I made a repeat visit to East Harlem last week, this time to see a fantastic exhibition by New York-based artist, Roland Gebhardt, who was making his debut at David Richard Gallery.
“New Work – Floor and Wall Sculptures” is his solo presentation of new studio works included 14 wall-mounted sculptures produced from 2017 through 2019 in a variety of materials, including zinc, aluminum and paper.
With their angled cuts and undulations from the various materials, these art works have the appearance of floating on the wall, a nod to the notion of illusory space.
Untitled (Plates 0018). Aluminum
“Gebhardt creates an internal tension within his wall sculptures that successfully suggests the possibility of a three-dimensional structure in a two-dimensional plane,” said the gallery in a press statement.
The main art work, however, is the debut of a new installation piece comprised of 49 vertical wooden columns with slices removed in Gebhardt’s usual serial fashion that explore “various permutations of cuts and orientations on different faces, each placed on the floor in an array.”
The columns are arranged in linear arrays as floor pieces with wide spaces between each that invite the viewer to walk in and around the installation.
“Gebhardt is known for his minimalist sculptures that he has been producing since the early 1970s. This particular presentation highlights current and new works and focuses on his ongoing exploration of space, or better yet, voids,” the gallery said in a press statement.
Roland Gebhardt was born in Paramaribo, Suriname 1939. He studied at the Kunstgewerbeschule in Zurich and earned a Master of Fine Arts at the Art Academy of Hamburg. He is a sculptor working in a variety of media and exhibits internationally.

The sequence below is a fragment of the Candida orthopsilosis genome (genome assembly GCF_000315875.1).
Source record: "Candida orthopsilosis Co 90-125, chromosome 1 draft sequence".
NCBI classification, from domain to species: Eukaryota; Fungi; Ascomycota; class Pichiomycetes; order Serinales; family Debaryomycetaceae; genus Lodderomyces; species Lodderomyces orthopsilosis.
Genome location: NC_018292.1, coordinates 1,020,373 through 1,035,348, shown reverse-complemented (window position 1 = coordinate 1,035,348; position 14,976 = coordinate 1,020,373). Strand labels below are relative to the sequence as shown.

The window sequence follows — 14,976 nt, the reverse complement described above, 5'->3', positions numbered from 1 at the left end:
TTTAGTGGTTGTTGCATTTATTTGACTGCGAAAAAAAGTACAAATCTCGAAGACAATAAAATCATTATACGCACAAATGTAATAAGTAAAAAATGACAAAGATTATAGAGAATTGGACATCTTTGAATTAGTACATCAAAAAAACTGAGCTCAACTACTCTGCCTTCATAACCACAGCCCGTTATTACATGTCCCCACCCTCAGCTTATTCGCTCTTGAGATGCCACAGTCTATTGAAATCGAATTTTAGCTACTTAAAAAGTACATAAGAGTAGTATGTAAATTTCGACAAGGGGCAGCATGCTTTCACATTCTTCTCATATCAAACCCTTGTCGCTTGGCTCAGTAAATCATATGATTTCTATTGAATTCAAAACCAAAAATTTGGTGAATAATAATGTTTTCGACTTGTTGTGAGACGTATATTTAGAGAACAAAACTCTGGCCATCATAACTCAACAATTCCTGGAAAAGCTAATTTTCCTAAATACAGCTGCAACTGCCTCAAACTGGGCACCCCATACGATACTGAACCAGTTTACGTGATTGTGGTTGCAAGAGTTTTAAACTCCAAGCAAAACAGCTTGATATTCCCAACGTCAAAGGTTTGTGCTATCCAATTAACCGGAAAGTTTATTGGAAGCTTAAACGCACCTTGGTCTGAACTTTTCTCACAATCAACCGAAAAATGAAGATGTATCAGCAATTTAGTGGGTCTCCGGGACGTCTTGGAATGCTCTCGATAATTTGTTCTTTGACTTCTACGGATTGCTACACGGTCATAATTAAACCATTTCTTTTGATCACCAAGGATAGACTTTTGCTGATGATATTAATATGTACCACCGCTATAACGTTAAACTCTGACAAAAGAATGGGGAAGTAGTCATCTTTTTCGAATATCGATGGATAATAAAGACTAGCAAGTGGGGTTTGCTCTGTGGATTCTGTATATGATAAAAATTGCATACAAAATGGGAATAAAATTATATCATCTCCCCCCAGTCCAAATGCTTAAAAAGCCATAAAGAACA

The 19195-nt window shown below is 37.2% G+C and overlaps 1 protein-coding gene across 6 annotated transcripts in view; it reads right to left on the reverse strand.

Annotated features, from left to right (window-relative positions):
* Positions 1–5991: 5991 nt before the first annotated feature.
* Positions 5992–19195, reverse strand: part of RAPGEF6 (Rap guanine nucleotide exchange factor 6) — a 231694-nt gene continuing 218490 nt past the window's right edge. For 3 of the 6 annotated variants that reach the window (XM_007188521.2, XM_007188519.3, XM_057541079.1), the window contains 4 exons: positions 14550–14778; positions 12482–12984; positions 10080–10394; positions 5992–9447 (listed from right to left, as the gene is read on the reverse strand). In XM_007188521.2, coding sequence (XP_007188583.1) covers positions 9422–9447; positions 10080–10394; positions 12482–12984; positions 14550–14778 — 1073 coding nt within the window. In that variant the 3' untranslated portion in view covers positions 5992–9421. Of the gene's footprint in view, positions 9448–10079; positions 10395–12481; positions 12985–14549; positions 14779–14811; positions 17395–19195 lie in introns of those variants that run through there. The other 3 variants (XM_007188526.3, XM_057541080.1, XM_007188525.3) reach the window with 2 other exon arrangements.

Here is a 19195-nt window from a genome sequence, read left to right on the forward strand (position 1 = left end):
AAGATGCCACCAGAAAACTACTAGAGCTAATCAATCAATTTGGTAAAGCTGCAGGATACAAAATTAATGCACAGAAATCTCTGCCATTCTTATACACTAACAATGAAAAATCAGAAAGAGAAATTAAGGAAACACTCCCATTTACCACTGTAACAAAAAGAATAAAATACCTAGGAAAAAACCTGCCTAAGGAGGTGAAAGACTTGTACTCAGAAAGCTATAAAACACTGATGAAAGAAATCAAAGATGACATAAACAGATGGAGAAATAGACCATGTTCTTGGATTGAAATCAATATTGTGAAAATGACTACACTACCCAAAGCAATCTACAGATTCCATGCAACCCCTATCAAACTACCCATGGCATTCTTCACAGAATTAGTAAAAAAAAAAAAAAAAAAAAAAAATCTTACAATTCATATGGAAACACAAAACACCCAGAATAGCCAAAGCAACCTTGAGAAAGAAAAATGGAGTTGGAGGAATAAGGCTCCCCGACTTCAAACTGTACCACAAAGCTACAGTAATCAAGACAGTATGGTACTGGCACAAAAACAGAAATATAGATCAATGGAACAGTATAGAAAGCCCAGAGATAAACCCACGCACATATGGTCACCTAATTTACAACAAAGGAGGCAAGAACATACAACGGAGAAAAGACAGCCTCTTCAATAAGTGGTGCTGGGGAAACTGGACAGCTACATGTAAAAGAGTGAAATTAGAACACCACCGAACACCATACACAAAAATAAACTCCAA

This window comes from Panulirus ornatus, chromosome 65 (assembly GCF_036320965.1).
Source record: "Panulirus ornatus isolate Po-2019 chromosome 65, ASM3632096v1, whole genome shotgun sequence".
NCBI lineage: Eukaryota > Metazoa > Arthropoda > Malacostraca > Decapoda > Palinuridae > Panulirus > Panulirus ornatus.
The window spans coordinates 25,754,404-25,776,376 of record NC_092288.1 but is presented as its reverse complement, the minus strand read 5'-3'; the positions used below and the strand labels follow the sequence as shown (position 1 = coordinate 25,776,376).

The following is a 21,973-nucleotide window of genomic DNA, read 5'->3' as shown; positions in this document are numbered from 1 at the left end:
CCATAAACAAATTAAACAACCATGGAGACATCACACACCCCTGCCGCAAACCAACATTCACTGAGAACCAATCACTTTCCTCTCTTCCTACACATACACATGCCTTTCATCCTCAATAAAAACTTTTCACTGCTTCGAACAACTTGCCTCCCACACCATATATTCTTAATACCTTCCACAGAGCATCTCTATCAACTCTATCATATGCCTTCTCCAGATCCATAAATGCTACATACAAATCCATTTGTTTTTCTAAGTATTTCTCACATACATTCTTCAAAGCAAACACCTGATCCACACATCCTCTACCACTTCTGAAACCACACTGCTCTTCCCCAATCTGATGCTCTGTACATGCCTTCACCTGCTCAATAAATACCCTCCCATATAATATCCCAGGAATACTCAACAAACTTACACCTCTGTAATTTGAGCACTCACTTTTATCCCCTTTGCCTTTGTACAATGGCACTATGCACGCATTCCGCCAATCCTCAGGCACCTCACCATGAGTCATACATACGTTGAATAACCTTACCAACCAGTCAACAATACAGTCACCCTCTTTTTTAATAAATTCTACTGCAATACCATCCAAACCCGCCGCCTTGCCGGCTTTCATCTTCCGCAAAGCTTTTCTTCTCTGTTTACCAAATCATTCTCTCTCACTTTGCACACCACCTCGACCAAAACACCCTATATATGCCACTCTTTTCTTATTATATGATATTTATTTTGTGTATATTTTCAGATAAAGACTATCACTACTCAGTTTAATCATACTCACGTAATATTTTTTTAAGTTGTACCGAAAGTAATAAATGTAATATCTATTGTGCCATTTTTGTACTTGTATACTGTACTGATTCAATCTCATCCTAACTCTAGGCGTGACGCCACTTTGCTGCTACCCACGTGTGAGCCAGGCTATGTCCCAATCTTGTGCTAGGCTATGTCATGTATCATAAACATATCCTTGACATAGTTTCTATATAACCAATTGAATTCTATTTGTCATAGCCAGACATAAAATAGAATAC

The exhibition is on view from January 26 – February 21, 2020 at David Richard Gallery located at 211 East 121 Street, New York.
Meanwhile, down in TriBeCa… I popped into The Journal Gallery (45 White Street) to see a small exhibition by Marco Pariani, an Italian artist now working in Brooklyn, and who says that one of his goals is “to go to live on the moon”. Indeed, his art is out-of-this-world and an enjoyable visual feast.
Born in 1986 in Busto Arsizio, Italy, Pariani received his BFA from the Academy of Fine Art of Brera in Milan. He works with several media — oil, acrylic and spray paint. His paintings certainly have an edgy street art feel.
“I really love spray paint I think that is really hard to use them and was a kind of challenge for me to learn from single caps and different brands. On canvas, spray paints are really important for me because I love the contrast with the acrylic colors,” said Pariani. “My style is a result of many years of work and I love to use contrasts between materials, like spray paint and acrylic, and colors, like green and pink, pink and grey and other colors that I love in particular inside my palette.”